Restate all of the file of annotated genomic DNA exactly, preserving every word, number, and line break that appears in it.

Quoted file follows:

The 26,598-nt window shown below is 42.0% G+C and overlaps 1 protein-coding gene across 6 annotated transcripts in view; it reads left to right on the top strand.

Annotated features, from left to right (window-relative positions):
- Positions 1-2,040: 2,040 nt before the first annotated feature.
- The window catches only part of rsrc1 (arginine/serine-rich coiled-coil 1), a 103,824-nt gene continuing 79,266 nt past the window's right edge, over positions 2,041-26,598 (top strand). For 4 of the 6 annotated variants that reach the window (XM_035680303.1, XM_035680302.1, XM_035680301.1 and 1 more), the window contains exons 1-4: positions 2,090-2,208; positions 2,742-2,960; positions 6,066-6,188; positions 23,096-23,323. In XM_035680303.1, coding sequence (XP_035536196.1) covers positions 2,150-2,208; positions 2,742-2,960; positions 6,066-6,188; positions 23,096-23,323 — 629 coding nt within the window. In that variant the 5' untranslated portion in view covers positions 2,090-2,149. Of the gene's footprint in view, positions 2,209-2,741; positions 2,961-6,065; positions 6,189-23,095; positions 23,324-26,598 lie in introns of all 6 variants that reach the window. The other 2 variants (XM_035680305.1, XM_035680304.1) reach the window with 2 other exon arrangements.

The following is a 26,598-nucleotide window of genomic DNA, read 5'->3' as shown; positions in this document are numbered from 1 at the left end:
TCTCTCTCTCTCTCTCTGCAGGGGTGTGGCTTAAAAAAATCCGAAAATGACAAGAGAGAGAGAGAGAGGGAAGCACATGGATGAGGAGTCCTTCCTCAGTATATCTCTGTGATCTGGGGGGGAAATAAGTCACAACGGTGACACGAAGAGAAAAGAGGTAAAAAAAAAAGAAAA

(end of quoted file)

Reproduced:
The 26,598-nt window shown below is 42.0% G+C and overlaps 1 protein-coding gene across 6 annotated transcripts in view; it reads left to right on the top strand.

Annotated features, from left to right (window-relative positions):
- Positions 1-2,040: 2,040 nt before the first annotated feature.
- The window catches only part of rsrc1 (arginine/serine-rich coiled-coil 1), a 103,824-nt gene continuing 79,266 nt past the window's right edge, over positions 2,041-26,598 (top strand). For 4 of the 6 annotated variants that reach the window (XM_035680303.1, XM_035680302.1, XM_035680301.1 and 1 more), the window contains exons 1-4: positions 2,090-2,208; positions 2,742-2,960; positions 6,066-6,188; positions 23,096-23,323. In XM_035680303.1, coding sequence (XP_035536196.1) covers positions 2,150-2,208; positions 2,742-2,960; positions 6,066-6,188; positions 23,096-23,323 — 629 coding nt within the window. In that variant the 5' untranslated portion in view covers positions 2,090-2,149. Of the gene's footprint in view, positions 2,209-2,741; positions 2,961-6,065; positions 6,189-23,095; positions 23,324-26,598 lie in introns of all 6 variants that reach the window. The other 2 variants (XM_035680305.1, XM_035680304.1) reach the window with 2 other exon arrangements.

The following is a 26,598-nucleotide window of genomic DNA, read 5'->3' as shown; positions in this document are numbered from 1 at the left end:
TCTCTCTCTCTCTCTCTGCAGGGGTGTGGCTTAAAAAAATCCGAAAATGACAAGAGAGAGAGAGAGAGGGAAGCACATGGATGAGGAGTCCTTCCTCAGTATATCTCTGTGATCTGGGGGGGAAATAAGTCACAACGGTGACACGAAGAGAAAAGAGGTAAAAAAAAAAGAAAA